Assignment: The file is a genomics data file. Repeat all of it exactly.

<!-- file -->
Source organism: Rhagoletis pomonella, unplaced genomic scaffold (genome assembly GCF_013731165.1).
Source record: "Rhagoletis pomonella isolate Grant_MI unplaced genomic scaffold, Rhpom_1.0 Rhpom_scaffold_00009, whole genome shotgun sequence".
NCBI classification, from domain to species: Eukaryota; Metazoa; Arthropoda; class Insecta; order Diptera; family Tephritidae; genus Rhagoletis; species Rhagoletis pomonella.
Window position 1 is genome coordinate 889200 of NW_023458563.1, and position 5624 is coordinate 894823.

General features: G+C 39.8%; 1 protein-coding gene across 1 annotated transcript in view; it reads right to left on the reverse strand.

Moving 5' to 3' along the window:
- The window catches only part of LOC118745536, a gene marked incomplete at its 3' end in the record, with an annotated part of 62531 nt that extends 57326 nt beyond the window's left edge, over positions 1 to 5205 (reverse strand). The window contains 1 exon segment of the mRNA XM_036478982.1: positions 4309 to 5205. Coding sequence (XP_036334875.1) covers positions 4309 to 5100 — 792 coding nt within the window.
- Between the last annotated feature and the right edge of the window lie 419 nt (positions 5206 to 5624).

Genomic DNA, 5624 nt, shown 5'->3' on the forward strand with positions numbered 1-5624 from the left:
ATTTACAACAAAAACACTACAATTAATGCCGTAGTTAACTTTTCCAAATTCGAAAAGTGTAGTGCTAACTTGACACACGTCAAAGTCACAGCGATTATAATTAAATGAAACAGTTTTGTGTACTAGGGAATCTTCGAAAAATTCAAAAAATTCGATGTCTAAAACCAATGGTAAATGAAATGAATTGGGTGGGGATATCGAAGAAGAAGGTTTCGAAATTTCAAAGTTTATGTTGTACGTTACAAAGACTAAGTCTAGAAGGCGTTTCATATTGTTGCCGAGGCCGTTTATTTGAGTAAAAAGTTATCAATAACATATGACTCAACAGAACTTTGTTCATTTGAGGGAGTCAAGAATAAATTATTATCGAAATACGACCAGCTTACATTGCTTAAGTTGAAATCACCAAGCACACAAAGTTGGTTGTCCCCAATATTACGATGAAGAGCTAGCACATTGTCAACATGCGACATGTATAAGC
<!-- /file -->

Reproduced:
Source organism: Rhagoletis pomonella, unplaced genomic scaffold (genome assembly GCF_013731165.1).
Source record: "Rhagoletis pomonella isolate Grant_MI unplaced genomic scaffold, Rhpom_1.0 Rhpom_scaffold_00009, whole genome shotgun sequence".
NCBI classification, from domain to species: Eukaryota; Metazoa; Arthropoda; class Insecta; order Diptera; family Tephritidae; genus Rhagoletis; species Rhagoletis pomonella.
Window position 1 is genome coordinate 889200 of NW_023458563.1, and position 5624 is coordinate 894823.

General features: G+C 39.8%; 1 protein-coding gene across 1 annotated transcript in view; it reads right to left on the reverse strand.

Moving 5' to 3' along the window:
- The window catches only part of LOC118745536, a gene marked incomplete at its 3' end in the record, with an annotated part of 62531 nt that extends 57326 nt beyond the window's left edge, over positions 1 to 5205 (reverse strand). The window contains 1 exon segment of the mRNA XM_036478982.1: positions 4309 to 5205. Coding sequence (XP_036334875.1) covers positions 4309 to 5100 — 792 coding nt within the window.
- Between the last annotated feature and the right edge of the window lie 419 nt (positions 5206 to 5624).

Genomic DNA, 5624 nt, shown 5'->3' on the forward strand with positions numbered 1-5624 from the left:
ATTTACAACAAAAACACTACAATTAATGCCGTAGTTAACTTTTCCAAATTCGAAAAGTGTAGTGCTAACTTGACACACGTCAAAGTCACAGCGATTATAATTAAATGAAACAGTTTTGTGTACTAGGGAATCTTCGAAAAATTCAAAAAATTCGATGTCTAAAACCAATGGTAAATGAAATGAATTGGGTGGGGATATCGAAGAAGAAGGTTTCGAAATTTCAAAGTTTATGTTGTACGTTACAAAGACTAAGTCTAGAAGGCGTTTCATATTGTTGCCGAGGCCGTTTATTTGAGTAAAAAGTTATCAATAACATATGACTCAACAGAACTTTGTTCATTTGAGGGAGTCAAGAATAAATTATTATCGAAATACGACCAGCTTACATTGCTTAAGTTGAAATCACCAAGCACACAAAGTTGGTTGTCCCCAATATTACGATGAAGAGCTAGCACATTGTCAACATGCGACATGTATAAGC